Appeals from the Orders of the Court of Common Pleas of Delaware County in case of The Borough of Clifton Heights, and Joseph T. Kelly, Jr., and Claudia Fagioli, and Evelyn Hess, and Edward F. Gilligan, and William Cameron, and John W. Goff, and Domenic Marella, and Earl Henninger, and Ray Carlin, and Michael J. Murphy, and William Esbiornson, and Elsie Sederholm, and E. Jack Ippoliti v. Upper Darby School District (incorrectly designated School District of the Township of Upper Darby), and Mary E. Black, and Teresa F. Furey, and L. Robert Juckett, and Edward J. Knorr, and Harry D. McHorney, and Donald E. Salmon, and Walter M. Senkow, and Thomas J. Stanton, and Joseph C. Zoll, Jr., No. 76-7433.
Kenneth A. Clouse, with him Lewis B. Beatty, Jr., and Butler, Beatty, Greer & Johnson, for appellants.
Barry C. Dozer, with him F. L. Guiliano, for appellees.
Michael I. Levin, with him William Fearen, and Cleckner & Fearen, for amicus curiae, Pennsylvania School Boards Association.
President Judge Bowman and Judges Crumlish, Jr., Kramer, Wilkinson, Jr., Mencer, Rogers and Blatt. Judge Kramer did not participate in the decision. Opinion by Judge Wilkinson, Jr. Judge Kramer did not participate in the decision in this case.
[ 31 Pa. Commw. Page 525]
This case involves three consolidated appeals by the Upper Darby School District.*fn1 The rather narrow question it presents is whether the record established before the Court of Common Pleas of Delaware County supports that court's legal conclusion that the Upper Darby School Board (Board) acted in an arbitrary and capricious manner in the closing of the Clifton Heights Junior High School (Clifton Heights).
On May 27, 1976, the Board adopted two resolutions. These provided for (1) the closing of Clifton Heights effective the 1976-77 school year and the reassignment of its students to one of the two other junior high schools within the district, and (2) a redrafting of the secondary school attendance area boundaries within the district. The Borough of Clifton Heights, its officers in their capacity as such and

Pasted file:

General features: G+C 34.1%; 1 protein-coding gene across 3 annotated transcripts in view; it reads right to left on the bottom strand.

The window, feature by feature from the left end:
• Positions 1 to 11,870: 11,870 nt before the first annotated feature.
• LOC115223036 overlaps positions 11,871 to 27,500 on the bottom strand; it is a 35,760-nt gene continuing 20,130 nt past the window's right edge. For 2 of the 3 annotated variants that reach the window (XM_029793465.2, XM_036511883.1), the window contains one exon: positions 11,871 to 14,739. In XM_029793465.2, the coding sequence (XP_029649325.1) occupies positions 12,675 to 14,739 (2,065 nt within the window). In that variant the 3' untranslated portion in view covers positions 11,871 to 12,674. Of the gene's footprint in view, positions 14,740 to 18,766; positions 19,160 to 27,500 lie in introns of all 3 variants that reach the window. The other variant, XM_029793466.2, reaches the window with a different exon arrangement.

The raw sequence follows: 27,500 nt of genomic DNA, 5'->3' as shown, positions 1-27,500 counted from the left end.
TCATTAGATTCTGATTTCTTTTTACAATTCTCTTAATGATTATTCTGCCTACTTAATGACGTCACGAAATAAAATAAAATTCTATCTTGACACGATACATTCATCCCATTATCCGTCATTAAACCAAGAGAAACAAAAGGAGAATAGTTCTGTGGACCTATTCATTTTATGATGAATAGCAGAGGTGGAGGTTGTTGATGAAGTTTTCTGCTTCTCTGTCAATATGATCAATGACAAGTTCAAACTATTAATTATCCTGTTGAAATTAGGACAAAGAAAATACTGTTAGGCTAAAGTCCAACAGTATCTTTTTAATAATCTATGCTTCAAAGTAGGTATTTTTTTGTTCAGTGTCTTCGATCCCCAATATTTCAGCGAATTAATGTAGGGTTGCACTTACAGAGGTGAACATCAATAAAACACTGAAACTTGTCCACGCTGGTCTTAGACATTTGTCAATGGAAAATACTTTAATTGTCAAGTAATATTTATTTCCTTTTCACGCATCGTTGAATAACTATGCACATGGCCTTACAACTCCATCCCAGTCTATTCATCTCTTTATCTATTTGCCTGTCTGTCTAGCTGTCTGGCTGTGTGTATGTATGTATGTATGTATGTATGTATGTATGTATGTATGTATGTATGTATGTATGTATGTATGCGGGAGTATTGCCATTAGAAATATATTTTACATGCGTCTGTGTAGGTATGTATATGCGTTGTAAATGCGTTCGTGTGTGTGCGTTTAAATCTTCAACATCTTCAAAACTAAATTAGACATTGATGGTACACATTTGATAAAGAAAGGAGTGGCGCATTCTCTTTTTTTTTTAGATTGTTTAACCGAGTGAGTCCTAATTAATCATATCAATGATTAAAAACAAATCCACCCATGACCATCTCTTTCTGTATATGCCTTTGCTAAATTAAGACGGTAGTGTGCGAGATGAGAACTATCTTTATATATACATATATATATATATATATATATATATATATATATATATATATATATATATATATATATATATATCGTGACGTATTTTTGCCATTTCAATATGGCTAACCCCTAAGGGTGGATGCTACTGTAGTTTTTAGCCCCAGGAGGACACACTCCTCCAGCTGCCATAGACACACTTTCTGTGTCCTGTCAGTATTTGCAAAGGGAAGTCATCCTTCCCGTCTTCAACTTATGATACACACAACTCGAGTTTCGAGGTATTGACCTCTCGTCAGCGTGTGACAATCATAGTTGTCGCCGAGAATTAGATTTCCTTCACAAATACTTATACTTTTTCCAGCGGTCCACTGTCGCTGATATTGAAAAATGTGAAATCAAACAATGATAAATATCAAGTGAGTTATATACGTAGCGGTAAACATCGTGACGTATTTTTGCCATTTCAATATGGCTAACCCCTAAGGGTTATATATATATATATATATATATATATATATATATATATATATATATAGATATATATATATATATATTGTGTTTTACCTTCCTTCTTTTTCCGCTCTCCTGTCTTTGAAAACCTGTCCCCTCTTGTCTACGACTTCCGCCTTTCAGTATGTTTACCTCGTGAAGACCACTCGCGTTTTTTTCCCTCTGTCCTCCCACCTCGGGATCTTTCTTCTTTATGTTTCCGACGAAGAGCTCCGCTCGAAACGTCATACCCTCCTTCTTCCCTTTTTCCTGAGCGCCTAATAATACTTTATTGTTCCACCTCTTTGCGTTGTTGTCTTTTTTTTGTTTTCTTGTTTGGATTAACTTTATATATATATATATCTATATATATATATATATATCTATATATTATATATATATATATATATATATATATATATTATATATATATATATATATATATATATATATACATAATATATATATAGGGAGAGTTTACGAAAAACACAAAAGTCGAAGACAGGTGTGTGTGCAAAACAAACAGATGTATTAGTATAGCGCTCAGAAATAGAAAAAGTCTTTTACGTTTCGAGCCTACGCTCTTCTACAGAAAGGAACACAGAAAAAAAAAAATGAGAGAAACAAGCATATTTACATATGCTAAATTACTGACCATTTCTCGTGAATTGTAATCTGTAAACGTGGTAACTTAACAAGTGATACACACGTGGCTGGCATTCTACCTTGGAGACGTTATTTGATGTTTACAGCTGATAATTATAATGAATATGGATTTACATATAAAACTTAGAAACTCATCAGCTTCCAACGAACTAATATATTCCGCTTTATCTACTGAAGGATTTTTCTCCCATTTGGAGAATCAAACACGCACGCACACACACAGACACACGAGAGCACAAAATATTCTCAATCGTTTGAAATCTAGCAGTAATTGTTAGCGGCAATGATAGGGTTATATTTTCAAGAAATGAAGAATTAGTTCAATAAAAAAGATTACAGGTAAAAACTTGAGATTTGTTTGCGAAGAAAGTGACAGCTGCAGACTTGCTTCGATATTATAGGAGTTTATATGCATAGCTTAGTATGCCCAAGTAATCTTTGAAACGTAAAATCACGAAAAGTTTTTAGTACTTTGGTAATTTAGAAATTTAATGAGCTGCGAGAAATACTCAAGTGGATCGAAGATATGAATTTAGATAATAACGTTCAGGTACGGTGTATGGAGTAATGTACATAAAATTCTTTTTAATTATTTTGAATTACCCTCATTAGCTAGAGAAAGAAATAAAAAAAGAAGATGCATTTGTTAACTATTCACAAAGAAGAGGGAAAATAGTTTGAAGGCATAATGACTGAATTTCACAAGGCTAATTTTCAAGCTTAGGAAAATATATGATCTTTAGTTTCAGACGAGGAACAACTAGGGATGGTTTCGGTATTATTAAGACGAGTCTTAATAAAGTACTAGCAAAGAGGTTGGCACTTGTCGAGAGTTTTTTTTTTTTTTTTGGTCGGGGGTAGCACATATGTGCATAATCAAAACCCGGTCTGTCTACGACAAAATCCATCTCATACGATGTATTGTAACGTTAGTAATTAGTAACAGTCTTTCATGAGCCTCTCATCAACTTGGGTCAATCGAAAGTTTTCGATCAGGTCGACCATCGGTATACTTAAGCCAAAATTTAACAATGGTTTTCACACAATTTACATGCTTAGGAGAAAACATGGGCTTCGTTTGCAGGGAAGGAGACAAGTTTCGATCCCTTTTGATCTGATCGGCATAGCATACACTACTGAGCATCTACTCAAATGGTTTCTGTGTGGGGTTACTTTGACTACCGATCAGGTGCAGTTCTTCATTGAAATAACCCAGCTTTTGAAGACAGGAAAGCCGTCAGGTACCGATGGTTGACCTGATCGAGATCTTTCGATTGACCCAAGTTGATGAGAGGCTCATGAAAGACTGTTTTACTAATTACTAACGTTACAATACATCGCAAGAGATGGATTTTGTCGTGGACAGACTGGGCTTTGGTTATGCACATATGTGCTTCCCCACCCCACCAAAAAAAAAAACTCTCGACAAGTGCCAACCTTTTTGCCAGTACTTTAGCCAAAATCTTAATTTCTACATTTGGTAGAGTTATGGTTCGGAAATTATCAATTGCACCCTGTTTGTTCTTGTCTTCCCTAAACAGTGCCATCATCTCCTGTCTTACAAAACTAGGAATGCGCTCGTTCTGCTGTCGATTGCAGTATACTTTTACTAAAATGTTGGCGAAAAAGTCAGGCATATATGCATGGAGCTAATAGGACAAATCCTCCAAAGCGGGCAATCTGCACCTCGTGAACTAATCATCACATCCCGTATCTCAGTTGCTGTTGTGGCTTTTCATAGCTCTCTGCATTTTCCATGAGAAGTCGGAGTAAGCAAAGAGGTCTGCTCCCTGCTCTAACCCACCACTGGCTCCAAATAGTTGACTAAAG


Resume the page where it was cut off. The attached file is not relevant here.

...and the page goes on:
[ 31 Pa. Commw. Page 526]
as taxpayers, and various other taxpayers (Appellees), commenced this action in equity seeking injunctive relief restraining the implementation of these resolutions. The lower court issued an order granting a preliminary injunction and subsequent to a final hearing the injunction was made permanent. The court based its determination upon the conclusion that the evidence reflected such a lack of inquiry by the Board into the facts necessary to form an intelligent judgment that the decision to close Clifton Heights was arbitrary and capricious. We disagree and will reverse.*fn2
Section 1311(a) of the Public School Code of 1949, Act of March 10, 1949, P.L. 30, as amended, 24 P.S. § 13-1311(a) provides:
The board of school directors of any school district may, on account of the small number of pupils in attendance, or the condition of the then existing school building, or for the purpose of better gradation and classification, or other reasons, close any one or more of the public schools in its district. Upon such school or schools being closed, the pupils who belong to the same shall be assigned to other schools, or upon cause shown, be permitted to attend schools in other districts.
This section vests broad discretionary power within school boards with regard to the closing of schools. Such decisions by a board are therefore not reviewable by the courts in the absence of fraud or the ...